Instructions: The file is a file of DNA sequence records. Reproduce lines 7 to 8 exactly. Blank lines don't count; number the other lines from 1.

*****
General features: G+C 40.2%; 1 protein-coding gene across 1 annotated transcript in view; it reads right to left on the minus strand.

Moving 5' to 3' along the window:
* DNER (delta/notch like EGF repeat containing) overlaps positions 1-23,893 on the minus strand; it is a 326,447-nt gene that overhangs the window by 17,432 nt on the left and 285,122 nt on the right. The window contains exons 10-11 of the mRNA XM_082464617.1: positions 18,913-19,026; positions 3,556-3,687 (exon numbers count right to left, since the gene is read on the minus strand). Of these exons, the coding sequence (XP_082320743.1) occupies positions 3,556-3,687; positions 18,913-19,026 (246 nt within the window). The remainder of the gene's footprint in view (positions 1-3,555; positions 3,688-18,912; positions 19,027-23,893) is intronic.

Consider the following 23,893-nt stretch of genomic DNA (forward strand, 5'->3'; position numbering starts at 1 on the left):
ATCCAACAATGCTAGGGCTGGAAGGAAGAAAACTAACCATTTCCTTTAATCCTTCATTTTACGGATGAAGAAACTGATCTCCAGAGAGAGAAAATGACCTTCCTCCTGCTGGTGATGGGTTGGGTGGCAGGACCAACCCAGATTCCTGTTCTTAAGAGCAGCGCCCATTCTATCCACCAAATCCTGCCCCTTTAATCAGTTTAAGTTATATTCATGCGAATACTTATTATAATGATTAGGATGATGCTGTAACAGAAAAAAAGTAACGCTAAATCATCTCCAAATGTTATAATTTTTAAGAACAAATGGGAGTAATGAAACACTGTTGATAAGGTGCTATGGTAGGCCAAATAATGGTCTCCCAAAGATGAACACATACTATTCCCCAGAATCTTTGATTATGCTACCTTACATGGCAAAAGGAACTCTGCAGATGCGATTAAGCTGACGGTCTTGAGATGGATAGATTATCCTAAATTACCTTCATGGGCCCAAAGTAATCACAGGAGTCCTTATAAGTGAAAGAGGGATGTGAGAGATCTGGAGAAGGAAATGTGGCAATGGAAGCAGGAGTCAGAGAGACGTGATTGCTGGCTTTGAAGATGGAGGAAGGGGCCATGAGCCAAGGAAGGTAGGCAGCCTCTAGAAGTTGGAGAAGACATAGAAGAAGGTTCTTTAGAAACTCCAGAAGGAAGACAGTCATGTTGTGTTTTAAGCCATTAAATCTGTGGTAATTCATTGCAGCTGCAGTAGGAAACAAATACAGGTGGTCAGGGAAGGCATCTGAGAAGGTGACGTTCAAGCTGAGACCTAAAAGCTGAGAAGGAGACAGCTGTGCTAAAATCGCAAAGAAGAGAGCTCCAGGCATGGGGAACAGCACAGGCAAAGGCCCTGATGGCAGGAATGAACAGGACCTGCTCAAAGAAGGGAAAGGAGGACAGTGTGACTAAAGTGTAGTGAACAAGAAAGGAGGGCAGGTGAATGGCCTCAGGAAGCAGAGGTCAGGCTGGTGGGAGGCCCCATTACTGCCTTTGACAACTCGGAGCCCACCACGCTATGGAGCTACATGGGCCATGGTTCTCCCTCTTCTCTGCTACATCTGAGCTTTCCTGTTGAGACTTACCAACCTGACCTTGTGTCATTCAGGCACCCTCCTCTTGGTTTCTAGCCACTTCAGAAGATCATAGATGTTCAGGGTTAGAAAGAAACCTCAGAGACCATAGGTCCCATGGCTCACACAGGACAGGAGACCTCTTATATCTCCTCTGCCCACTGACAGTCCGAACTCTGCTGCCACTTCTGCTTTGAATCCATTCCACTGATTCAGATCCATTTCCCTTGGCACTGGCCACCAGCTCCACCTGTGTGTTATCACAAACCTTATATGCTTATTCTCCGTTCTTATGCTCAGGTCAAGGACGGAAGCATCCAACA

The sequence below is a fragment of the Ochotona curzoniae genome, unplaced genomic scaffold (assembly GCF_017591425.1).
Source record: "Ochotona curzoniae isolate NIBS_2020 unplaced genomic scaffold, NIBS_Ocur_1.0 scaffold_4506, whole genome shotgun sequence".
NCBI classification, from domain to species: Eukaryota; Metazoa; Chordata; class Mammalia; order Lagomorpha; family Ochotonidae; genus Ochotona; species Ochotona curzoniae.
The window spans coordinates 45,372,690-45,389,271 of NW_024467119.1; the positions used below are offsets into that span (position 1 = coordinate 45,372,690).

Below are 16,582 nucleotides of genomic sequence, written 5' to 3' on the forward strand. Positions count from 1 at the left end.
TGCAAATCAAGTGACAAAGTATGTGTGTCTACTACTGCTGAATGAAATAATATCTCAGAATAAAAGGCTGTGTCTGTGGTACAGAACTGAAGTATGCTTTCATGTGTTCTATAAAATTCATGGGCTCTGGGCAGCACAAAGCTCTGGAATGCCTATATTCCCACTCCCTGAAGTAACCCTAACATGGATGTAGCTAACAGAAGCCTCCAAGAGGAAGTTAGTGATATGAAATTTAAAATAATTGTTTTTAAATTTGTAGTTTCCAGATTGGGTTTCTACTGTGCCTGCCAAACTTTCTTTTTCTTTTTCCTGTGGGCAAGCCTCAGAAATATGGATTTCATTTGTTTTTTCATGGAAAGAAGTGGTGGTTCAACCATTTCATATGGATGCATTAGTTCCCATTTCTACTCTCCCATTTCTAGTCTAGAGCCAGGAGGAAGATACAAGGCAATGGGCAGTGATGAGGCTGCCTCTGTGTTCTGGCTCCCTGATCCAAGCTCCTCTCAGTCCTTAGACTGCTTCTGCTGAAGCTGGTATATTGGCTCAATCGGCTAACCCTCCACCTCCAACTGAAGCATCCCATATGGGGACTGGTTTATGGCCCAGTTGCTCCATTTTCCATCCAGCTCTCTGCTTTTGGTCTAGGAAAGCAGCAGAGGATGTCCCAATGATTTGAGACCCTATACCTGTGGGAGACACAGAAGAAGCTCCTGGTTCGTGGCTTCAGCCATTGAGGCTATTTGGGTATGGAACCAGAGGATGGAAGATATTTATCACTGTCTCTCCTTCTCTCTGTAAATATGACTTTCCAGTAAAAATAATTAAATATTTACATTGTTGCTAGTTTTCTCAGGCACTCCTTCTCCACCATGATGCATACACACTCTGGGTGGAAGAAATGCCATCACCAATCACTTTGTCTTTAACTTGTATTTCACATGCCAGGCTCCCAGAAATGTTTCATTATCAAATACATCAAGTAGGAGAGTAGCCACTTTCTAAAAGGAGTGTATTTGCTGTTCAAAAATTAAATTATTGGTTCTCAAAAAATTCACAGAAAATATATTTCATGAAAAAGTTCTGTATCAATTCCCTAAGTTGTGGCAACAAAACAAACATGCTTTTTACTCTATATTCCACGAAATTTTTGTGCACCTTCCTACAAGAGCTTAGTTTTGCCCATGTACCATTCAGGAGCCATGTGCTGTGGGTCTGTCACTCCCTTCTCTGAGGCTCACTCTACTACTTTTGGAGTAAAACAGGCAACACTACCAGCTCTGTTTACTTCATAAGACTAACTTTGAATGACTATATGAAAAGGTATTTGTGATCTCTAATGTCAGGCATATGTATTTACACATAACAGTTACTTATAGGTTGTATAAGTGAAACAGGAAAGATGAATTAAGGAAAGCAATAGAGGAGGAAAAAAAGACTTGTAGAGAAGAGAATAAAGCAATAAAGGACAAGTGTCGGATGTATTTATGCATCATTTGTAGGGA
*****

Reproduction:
Source record: "Ochotona curzoniae isolate NIBS_2020 unplaced genomic scaffold, NIBS_Ocur_1.0 scaffold_4506, whole genome shotgun sequence".
NCBI classification, from domain to species: Eukaryota; Metazoa; Chordata; class Mammalia; order Lagomorpha; family Ochotonidae; genus Ochotona; species Ochotona curzoniae.